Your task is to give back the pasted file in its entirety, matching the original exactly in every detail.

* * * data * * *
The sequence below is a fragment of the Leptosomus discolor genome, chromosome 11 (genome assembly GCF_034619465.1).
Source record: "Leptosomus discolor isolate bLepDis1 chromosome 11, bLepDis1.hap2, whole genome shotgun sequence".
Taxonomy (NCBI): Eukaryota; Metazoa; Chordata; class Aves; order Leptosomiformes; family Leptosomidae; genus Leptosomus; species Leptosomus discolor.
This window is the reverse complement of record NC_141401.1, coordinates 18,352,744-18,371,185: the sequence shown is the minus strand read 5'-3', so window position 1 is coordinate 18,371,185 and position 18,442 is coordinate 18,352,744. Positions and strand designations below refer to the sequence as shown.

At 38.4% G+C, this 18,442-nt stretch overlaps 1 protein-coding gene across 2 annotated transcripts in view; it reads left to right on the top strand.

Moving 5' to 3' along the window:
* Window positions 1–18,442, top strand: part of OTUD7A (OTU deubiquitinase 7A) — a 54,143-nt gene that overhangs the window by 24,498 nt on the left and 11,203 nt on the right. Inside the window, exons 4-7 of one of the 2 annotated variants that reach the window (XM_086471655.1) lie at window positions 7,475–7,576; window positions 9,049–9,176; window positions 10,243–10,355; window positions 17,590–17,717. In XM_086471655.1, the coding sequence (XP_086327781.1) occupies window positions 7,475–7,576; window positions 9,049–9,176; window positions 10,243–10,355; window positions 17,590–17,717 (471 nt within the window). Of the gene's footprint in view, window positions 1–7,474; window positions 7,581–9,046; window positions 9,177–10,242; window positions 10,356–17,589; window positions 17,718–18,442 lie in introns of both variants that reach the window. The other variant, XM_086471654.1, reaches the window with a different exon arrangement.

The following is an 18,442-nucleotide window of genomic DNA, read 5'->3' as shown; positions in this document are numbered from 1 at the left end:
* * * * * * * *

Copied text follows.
The sequence below is a fragment of the Leptosomus discolor genome, chromosome 11 (genome assembly GCF_034619465.1).
Source record: "Leptosomus discolor isolate bLepDis1 chromosome 11, bLepDis1.hap2, whole genome shotgun sequence".
Taxonomy (NCBI): Eukaryota; Metazoa; Chordata; class Aves; order Leptosomiformes; family Leptosomidae; genus Leptosomus; species Leptosomus discolor.
This window is the reverse complement of record NC_141401.1, coordinates 18,352,744-18,371,185: the sequence shown is the minus strand read 5'-3', so window position 1 is coordinate 18,371,185 and position 18,442 is coordinate 18,352,744. Positions and strand designations below refer to the sequence as shown.

At 38.4% G+C, this 18,442-nt stretch overlaps 1 protein-coding gene across 2 annotated transcripts in view; it reads left to right on the top strand.

Moving 5' to 3' along the window:
* Window positions 1–18,442, top strand: part of OTUD7A (OTU deubiquitinase 7A) — a 54,143-nt gene that overhangs the window by 24,498 nt on the left and 11,203 nt on the right. Inside the window, exons 4-7 of one of the 2 annotated variants that reach the window (XM_086471655.1) lie at window positions 7,475–7,576; window positions 9,049–9,176; window positions 10,243–10,355; window positions 17,590–17,717. In XM_086471655.1, the coding sequence (XP_086327781.1) occupies window positions 7,475–7,576; window positions 9,049–9,176; window positions 10,243–10,355; window positions 17,590–17,717 (471 nt within the window). Of the gene's footprint in view, window positions 1–7,474; window positions 7,581–9,046; window positions 9,177–10,242; window positions 10,356–17,589; window positions 17,718–18,442 lie in introns of both variants that reach the window. The other variant, XM_086471654.1, reaches the window with a different exon arrangement.

The following is an 18,442-nucleotide window of genomic DNA, read 5'->3' as shown; positions in this document are numbered from 1 at the left end: